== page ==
Almost all modern computers are at risk today, thanks to an architectural flaw in the way processors allow access to memory. Meltdown and Spectre CPU vulnerabilities affect all processors from Intel, ARM, and AMD.
The year 2018 started with a big news on serious vulnerabilities present in the processors used in almost all devices of today. The vulnerability is complex and technical in nature. However, the gravity of the situation is such that, I believe this must be made accurately aware to all users of technology. In a bid to make things clear in simpler terms, let me explain what the CPU vulnerabilities really are.
Let’s consider you are checking in at a hotel. The hotel has thick perimeter walls, manned by security personnel round the clock. The bellboy escorts you to your room. He asks you if you have booked any more rooms in the hotel. Gleefully, you point him to another room which you claim to be yours. In an attempt to show his responsiveness, he immediately opens up the second room for you.
As he opens, he realises this room is being used by another guest and he quickly apologises and closes the door. But that was enough for you to take a photograph of that room on your phone. You now know exactly what was going on there.
And that’s not all.
You then point to another room in the hallway and tell the bellboy that is also your room. The bellboy unsuspectingly yet again opens that room. The story is repeated not once, not twice, but an unlimited number of times. By the end of the day, you have managed to take photographs of all the rooms in the highly secure hotel multiple times.
The bellboy obvious has a huge fundamental flaw in his working. And that’s exactly what the chip makers of the world have been doing all these decades.
Where does this analogy fit in terms of computing?
Desktop / Server / Phones
Your device has some hardware, an operating system and some applications sitting on top of it. Usually, the OS allows applications to access only those parts of the system memory that belong to that application. In this way, multi-tasking applications work on a single device, and the data remains isolated from other applications.
Now, what if a rogue web site that you are browsing got access to your financial accounting software? What if that rogue website read the confidential documents open in your word processor. Scary, isn’t it? This is how the CPU vulnerabilities affect general computers and mobile devices.
Virtual Servers / Cloud
Things get more complicated and serious here, in a multi-tenancy setup. During the past 15 years, virtualisation has become the norm in most server implementations, primarily because processors are very powerful. Rather than keeping the processors underutilised, companies now create multiple virtual servers on a single physical host. This is also the premise of VPS and cloud servers.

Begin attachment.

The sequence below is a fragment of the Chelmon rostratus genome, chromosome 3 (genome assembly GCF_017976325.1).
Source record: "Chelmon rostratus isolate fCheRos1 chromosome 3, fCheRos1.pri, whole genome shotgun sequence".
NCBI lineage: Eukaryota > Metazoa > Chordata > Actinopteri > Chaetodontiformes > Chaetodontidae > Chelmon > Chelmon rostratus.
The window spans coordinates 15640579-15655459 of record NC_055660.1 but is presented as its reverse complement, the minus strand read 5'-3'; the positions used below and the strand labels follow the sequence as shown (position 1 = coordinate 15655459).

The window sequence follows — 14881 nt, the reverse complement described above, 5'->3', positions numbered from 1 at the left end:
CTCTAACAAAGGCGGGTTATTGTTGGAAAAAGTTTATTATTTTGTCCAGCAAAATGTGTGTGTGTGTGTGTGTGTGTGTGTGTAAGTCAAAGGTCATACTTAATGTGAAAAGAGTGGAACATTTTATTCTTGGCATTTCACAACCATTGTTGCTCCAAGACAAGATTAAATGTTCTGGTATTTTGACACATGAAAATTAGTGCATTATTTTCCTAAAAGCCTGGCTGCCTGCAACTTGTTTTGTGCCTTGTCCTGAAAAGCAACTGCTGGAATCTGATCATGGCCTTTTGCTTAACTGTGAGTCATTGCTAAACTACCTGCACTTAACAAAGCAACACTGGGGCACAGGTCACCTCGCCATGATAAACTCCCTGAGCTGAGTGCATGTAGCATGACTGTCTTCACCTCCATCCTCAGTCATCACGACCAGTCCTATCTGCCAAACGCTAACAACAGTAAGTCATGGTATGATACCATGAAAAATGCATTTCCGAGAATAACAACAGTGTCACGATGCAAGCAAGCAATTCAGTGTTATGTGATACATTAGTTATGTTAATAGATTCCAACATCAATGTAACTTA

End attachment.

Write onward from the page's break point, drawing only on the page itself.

In Infrastructure-as-a-Service (IaaS) aspect of cloud computing, the service providers host multiple virtual servers on a single physical server. It is expected that owner of one virtual server can in no way, access the memory of the second virtual server.
This fundamental assumption is broken apart by the Meltdown and Spectre CPU vulnerabilities. The memory dump of another virtual server is now known to be accessible to other.
What the CPU makers have to say about this?
Intel, who is the world leader in processor design and manufacturing, is vulnerable to both Meltdown and Spectre. Intel has chosen to play down the issue, citing it to be a feature and not a bug. The simple interpretation of their polished words is “We have done this in the interest of keeping our processors serving information fast.” Now that they have been caught, they do concede that a fix to this will be coming soon. There are estimates that with the added security checks, the processors may work up to 30% slower. It is not yet clear how the fix will be applied to the billions of devices which remain vulnerable.
AMD is affected by the Spectre vulnerability, which although on similar lines, allows memory to be read at a slower rate than what is possible with Meltdown. AMD has acknowledged the issue and is also in the process of fixing it.
ARM processors which run most of the mobile devices are also affected by these CPU vulnerabilities. Google, the maker of Android was the first to discover these vulnerabilities a year back. They have been working on software updates for their platform during this period, before making the discoveries public.
What are the OS vendors doing about this?
Many vendors have security patches available for one or both of these attacks.
Windows — Microsoft has issued an out-of-band patch update for Windows 10, while other versions of Windows will be patched on the traditional Patch Tuesday on January 9, 2018
MacOS — Apple had already fixed most of these security holes in macOS High Sierra 10.13.2 last month, but MacOS 10.13.3 will enhance or complete these mitigations.
Linux — Linux kernel developers have also released patches.
Android — Google has released security patches for Pixel/Nexus users as part of the Android January security patch update. Other users have to wait for their device manufacturers to release a compatible security update.
Chrome – Chrome users can turn “Site Isolation” feature on to mitigate these flaws, as far as Chrome browser is concerned.
It must be noted that there is no single global fix for all systems to overcome these inherent CPU vulnerabilities. This is a painful exercise, and unless each device that we control is patched, we are all going to be living on the edge.